Nostalgia: a sentimental longing or wistful affection for a period in the past. From Greek ‘nostos’ meaning ‘to return safely home’, and ‘algos’ meaning ‘pain, grief, distress’.
Sitting in my local on an overcast autumn afternoon, I heed the recommendation of the barman and order a home brewed Pale Ale. The ale isn’t particularly nice, but I’m informed that it was brewed 10 miles down the road by two brothers who have a real devotion and passion for craft beer. Supping my way down the retro dimpled pint glass, I’m happy to be doing my bit to support the local craftsmen, but ultimately the intensely bitter aftertaste confirms that I won’t be ordering another.
Palate befoulment aside, I sit contentedly in my smokers bow chair, watching distorted figures pass by on the rippled glass windows, and revel in the darkened ambience that can only be experienced within a truly authentic Irish pub. Sitting in a state of poised quiet, before the post-work rush, the atmospheric reticence simultaneously evokes nostalgic notions of both intellectual mid-afternoon debate, and boisterous late night sing-songs. If these walls could talk. The antiquated mis-matched furniture charts the ‘make do and mend’ mentality of the establishment and acts as an historic tapestry delineating the interventions of each previous owner. Intricate detailing of the main bar and timber paneling call to mind the skillful hand craft of Late Victorian carpenters and serve to counteract the robust exposed timber beams which sit just above head height. Every aspect of the interior serves to enthral the senses and engender a wistful reminiscence of the historical nature of the building.
However, despite its venerable appearance, and for all of its nostalgic conjurings, this particular establishment is not the result of an organic tapestry of historic activity. Its mis-matched furniture is not a consequence of generations of ad-hoc improvisation, but is instead the product of deliberate and meticulous modern interior design decisions. Antique chairs and decorative bric-a-brac have been carefully chosen from salvage yards and auction houses to expedite the perceived aging of the building, with the intent of providing an interior seemingly steeped in authentic history. This particular pub was designed and established less than five years ago. If these walls could talk, they might not have that much to say.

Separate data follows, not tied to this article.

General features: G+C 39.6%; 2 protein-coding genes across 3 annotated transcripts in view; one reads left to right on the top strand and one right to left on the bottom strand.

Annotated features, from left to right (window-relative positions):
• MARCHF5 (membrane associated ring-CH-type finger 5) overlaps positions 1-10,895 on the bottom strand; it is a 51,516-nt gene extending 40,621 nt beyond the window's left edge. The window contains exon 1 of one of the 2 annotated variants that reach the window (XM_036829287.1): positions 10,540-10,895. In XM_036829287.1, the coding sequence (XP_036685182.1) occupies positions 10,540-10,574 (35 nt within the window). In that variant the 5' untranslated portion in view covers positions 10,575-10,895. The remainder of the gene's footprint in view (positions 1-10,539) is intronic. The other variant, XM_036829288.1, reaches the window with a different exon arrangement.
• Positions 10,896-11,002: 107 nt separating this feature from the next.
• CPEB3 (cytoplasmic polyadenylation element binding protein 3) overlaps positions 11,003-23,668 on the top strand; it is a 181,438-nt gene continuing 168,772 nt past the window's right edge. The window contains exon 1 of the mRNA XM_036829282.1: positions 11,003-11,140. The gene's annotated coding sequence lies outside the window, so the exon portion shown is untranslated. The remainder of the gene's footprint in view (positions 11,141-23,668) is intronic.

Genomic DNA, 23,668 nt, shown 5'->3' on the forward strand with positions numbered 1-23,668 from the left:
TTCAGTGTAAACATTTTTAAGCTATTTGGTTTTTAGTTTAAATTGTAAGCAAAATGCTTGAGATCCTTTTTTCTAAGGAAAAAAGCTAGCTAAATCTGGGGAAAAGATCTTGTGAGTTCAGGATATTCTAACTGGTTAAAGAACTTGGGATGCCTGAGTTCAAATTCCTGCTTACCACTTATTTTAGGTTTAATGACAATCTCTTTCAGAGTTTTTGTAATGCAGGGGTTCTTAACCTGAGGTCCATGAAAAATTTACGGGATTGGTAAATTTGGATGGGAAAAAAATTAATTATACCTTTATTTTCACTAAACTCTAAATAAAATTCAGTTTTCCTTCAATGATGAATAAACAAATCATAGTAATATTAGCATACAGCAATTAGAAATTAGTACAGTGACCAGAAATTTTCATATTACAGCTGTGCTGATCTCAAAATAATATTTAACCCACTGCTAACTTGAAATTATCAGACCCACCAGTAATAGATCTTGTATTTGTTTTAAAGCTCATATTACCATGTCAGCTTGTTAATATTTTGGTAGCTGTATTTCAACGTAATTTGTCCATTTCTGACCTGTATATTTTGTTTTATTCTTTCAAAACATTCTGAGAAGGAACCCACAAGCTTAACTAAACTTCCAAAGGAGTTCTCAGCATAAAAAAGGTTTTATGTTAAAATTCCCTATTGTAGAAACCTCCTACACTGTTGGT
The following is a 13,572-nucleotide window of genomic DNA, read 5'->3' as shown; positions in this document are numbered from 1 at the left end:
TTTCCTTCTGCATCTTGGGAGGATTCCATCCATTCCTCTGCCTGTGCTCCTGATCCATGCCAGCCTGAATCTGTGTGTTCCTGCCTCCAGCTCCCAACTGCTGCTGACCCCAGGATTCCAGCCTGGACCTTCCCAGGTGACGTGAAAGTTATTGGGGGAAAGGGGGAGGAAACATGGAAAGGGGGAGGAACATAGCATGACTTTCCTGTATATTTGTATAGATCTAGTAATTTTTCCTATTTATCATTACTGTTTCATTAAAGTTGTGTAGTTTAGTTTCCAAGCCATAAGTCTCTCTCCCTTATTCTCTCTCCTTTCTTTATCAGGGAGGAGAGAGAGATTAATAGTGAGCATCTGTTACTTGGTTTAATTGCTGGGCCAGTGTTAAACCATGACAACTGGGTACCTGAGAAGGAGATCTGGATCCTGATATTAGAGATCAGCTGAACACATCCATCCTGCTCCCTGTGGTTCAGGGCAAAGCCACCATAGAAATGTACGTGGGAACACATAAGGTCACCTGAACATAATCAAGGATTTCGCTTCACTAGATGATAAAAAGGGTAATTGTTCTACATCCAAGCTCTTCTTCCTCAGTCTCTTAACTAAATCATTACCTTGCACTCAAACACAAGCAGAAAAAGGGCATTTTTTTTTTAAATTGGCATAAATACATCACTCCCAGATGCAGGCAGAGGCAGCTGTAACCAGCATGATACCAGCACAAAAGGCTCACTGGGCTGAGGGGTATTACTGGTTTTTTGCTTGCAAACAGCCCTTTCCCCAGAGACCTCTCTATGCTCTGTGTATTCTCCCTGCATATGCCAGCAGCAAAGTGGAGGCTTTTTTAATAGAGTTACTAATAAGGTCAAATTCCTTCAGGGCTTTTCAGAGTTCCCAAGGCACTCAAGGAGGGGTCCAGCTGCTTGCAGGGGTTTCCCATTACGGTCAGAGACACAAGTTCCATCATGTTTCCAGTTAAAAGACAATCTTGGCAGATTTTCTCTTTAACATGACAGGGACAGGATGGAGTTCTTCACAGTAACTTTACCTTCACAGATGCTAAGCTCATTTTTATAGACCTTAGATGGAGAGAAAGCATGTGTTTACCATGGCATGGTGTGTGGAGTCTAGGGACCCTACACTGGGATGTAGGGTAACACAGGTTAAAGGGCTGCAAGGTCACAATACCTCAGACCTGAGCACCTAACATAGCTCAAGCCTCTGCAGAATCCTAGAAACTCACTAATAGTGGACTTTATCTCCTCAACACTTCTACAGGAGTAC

Although it may be easy to dismiss this interior as a mere forgery; a simulated vernacular constructed around a mythical narrative, what it serves to highlight is the potency of the aesthetic within architecture, and its ability to consciously provoke a specific emotive response. The semiotic capacity of this particular interior is exploited to such an extent, that upon viewing, the thirsty clientele instantly affiliate their surroundings with feelings of comfort and familiarity. In spite of its historical shortcomings, the bar is constructed in such a way that, on a purely aesthetic level, patrons are seduced by the faux authentic, and, in the ignorance of any historical fact-checking, succumb to the sentimental grip of nostalgia – indulging in an aura of pseudo-superficial atmosphere offered by visual and tactile representations of the past.
The ability to conjure nostalgic imagery using modern methods simultaneously represents the human appetite for a connection with the past, and the contradiction which exists in trying to consciously replicate authenticity. While surface mounted aesthetics may reside in the realm of superficiality, the modern fatuation with simulated authenticity highlights the fact that, in lieu of the real thing, our connection with the superficial stylings of the past are still viewed as an attractive – and commercially lucrative – alternative.